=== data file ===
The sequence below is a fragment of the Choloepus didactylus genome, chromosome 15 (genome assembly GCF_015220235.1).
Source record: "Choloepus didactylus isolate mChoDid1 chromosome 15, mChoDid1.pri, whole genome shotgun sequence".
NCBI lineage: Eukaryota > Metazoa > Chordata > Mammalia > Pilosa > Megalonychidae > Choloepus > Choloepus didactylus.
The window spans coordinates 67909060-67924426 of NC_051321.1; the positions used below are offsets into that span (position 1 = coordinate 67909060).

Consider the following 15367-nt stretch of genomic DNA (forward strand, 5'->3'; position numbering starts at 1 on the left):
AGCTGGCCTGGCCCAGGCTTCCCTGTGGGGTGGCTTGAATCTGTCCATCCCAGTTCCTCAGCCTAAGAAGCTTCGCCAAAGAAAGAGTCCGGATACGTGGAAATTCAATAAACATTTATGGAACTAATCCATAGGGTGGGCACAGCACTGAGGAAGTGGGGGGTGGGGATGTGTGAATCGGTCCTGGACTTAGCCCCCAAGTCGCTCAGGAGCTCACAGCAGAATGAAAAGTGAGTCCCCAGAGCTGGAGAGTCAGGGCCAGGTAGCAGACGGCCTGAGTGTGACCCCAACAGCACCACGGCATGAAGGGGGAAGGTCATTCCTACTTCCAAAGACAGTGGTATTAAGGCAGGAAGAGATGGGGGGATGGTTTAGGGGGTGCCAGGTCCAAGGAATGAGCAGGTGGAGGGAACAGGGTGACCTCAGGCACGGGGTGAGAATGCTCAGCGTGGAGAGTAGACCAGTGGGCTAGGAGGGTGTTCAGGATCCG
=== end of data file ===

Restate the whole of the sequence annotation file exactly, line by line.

The sequence below is a fragment of the Choloepus didactylus genome, chromosome 15 (genome assembly GCF_015220235.1).
Source record: "Choloepus didactylus isolate mChoDid1 chromosome 15, mChoDid1.pri, whole genome shotgun sequence".
NCBI lineage: Eukaryota > Metazoa > Chordata > Mammalia > Pilosa > Megalonychidae > Choloepus > Choloepus didactylus.
The window spans coordinates 67909060-67924426 of NC_051321.1; the positions used below are offsets into that span (position 1 = coordinate 67909060).

Consider the following 15367-nt stretch of genomic DNA (forward strand, 5'->3'; position numbering starts at 1 on the left):
AGCTGGCCTGGCCCAGGCTTCCCTGTGGGGTGGCTTGAATCTGTCCATCCCAGTTCCTCAGCCTAAGAAGCTTCGCCAAAGAAAGAGTCCGGATACGTGGAAATTCAATAAACATTTATGGAACTAATCCATAGGGTGGGCACAGCACTGAGGAAGTGGGGGGTGGGGATGTGTGAATCGGTCCTGGACTTAGCCCCCAAGTCGCTCAGGAGCTCACAGCAGAATGAAAAGTGAGTCCCCAGAGCTGGAGAGTCAGGGCCAGGTAGCAGACGGCCTGAGTGTGACCCCAACAGCACCACGGCATGAAGGGGGAAGGTCATTCCTACTTCCAAAGACAGTGGTATTAAGGCAGGAAGAGATGGGGGGATGGTTTAGGGGGTGCCAGGTCCAAGGAATGAGCAGGTGGAGGGAACAGGGTGACCTCAGGCACGGGGTGAGAATGCTCAGCGTGGAGAGTAGACCAGTGGGCTAGGAGGGTGTTCAGGATCCG